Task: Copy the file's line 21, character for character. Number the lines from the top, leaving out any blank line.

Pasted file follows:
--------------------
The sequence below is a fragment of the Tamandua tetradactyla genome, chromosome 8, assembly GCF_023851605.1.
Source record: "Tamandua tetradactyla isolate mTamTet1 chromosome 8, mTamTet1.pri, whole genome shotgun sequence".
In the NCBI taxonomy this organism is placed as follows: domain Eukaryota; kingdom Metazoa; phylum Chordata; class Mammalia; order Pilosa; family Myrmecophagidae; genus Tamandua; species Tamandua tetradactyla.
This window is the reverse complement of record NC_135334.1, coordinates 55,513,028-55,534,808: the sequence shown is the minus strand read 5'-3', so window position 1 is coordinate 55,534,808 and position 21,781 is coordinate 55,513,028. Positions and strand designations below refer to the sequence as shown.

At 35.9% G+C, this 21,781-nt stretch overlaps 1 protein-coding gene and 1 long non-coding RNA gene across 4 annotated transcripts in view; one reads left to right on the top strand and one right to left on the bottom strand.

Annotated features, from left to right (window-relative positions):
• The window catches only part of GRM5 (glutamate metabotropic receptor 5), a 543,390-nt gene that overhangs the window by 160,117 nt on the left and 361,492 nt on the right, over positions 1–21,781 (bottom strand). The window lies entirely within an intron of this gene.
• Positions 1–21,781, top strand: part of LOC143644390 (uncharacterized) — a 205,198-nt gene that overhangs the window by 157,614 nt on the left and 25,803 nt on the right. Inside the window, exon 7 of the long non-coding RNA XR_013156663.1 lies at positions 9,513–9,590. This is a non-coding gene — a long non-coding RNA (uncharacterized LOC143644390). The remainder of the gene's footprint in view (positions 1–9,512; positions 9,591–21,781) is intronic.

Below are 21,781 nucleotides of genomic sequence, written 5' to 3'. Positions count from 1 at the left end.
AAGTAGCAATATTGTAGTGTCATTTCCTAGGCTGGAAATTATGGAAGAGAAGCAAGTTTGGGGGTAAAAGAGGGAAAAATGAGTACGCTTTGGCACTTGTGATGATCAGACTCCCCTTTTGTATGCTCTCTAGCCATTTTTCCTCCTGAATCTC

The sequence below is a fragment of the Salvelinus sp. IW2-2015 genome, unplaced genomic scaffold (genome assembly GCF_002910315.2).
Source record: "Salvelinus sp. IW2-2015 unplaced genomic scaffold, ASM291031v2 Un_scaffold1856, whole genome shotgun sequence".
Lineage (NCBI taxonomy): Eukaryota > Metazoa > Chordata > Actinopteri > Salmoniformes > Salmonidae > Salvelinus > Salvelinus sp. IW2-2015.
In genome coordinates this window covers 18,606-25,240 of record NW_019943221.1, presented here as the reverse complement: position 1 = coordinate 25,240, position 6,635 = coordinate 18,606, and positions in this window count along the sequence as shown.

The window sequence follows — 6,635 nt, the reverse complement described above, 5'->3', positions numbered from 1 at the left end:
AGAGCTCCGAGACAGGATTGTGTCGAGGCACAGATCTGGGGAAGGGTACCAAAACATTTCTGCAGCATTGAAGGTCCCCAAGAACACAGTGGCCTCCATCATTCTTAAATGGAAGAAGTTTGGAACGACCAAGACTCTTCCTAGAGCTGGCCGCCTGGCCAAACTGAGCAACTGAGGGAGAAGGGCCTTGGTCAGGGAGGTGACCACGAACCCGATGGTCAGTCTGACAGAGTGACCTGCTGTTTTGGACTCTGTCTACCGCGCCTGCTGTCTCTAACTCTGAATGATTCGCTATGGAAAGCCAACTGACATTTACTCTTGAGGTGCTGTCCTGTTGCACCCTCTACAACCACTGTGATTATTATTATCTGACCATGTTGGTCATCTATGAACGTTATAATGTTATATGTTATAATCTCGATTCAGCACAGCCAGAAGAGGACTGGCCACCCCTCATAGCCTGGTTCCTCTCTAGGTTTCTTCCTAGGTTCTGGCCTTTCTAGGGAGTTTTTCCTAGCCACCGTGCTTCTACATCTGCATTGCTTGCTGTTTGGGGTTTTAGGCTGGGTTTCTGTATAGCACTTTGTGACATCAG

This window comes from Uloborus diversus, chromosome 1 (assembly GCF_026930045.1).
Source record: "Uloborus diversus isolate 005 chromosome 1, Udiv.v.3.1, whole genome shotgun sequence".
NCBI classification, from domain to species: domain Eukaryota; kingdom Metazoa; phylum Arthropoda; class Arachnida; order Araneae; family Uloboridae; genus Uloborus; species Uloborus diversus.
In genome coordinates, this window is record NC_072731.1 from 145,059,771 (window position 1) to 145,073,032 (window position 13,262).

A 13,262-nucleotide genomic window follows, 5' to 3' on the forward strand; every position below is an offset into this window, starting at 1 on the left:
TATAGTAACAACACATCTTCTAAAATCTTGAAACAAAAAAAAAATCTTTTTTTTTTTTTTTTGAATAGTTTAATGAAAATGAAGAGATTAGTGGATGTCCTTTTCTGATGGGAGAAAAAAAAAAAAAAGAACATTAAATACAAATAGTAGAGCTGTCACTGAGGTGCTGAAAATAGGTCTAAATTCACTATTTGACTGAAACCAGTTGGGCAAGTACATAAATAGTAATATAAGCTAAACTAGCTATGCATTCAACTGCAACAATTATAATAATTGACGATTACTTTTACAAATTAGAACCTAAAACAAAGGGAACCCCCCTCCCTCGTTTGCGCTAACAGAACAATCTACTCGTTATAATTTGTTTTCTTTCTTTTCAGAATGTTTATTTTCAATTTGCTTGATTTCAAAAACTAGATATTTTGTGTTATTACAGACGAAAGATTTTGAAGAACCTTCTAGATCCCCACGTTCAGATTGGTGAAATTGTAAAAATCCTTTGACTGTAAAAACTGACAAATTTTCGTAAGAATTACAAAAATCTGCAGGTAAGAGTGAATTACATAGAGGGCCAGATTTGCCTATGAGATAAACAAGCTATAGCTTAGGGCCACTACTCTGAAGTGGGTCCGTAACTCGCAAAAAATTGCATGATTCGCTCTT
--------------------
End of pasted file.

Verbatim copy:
A 13,262-nucleotide genomic window follows, 5' to 3' on the forward strand; every position below is an offset into this window, starting at 1 on the left: